31 August 2001


Disease resistance

Use all the information available to ensure you are getting the most from varietal disease resistance, urges Ian Crute of IACR-Rothamsted.

Growers now have access to data showing them how to integrate resistance with other control methods, allowing them to reduce inputs, safeguard the environment and protect margins, he explains.

Local prevalence of disease is important. "Growers will know the particular risks in their area, so should plan varietal choice and diversity around this."

Genetic resistance is extremely specific, so new strains of a disease can be an unexpected problem, he admits. "But plant breeders have made great progress and disease resistance is more of a priority now."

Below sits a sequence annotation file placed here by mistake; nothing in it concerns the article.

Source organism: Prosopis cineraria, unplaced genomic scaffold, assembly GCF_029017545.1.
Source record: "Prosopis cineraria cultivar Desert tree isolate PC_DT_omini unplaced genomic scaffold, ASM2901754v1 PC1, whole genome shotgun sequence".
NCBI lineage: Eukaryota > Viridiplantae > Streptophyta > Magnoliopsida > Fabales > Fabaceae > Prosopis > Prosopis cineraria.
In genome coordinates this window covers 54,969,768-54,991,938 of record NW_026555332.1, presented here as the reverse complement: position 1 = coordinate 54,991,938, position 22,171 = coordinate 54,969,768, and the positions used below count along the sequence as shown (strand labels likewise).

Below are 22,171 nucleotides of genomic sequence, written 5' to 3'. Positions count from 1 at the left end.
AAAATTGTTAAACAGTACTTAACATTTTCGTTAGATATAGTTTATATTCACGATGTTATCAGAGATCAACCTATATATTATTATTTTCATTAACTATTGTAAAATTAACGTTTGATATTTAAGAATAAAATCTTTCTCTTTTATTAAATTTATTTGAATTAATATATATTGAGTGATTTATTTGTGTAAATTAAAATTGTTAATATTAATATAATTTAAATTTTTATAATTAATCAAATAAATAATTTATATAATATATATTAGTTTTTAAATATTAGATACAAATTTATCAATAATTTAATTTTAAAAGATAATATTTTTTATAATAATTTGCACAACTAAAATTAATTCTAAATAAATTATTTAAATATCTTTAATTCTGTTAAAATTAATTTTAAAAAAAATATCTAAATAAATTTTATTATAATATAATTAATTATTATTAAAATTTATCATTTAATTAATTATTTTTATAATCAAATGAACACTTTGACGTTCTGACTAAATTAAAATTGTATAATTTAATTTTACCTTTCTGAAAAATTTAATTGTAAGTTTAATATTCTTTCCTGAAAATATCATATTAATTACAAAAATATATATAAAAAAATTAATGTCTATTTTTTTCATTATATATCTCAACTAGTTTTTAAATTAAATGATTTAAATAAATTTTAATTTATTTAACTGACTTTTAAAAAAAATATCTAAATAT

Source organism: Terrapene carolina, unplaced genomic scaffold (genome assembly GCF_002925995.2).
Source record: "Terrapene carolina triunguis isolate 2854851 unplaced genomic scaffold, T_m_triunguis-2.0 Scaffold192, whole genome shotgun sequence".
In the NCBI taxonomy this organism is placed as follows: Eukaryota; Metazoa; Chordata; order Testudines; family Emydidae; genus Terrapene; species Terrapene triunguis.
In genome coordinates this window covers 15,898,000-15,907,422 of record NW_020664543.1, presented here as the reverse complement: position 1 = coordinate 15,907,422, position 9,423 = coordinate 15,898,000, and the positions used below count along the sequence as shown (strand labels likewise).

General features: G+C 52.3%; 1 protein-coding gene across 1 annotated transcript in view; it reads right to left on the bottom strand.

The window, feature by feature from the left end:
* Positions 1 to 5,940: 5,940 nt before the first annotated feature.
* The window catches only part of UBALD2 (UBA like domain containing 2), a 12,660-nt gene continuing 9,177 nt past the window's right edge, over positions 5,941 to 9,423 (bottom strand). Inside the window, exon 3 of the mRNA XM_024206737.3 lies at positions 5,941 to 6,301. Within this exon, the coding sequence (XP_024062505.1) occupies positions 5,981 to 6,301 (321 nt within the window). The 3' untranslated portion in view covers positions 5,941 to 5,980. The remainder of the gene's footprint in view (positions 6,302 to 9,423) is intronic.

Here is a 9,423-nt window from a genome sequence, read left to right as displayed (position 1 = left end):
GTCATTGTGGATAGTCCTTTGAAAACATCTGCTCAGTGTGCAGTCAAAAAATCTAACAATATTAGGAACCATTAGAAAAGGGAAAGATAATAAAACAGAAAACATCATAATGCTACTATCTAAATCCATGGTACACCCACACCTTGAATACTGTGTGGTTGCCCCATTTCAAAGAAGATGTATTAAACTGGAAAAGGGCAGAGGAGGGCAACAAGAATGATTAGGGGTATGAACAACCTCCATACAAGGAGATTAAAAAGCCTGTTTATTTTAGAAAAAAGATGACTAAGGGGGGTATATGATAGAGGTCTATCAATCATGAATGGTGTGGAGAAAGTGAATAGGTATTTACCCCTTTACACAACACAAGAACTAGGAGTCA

Mildew in barley is a good example. "Fifteen years ago, mildew was the main threat to barley yields. Thanks to the introduction of a new resistance gene its importance has now diminished."

For the future Prof Crute believes chemical and software developments will help growers exploit genetic resistance further.

"There is a range of chemicals known as plant activators which work by stimulating the plants natural defence mechanisms. In time, they will add another dimension."

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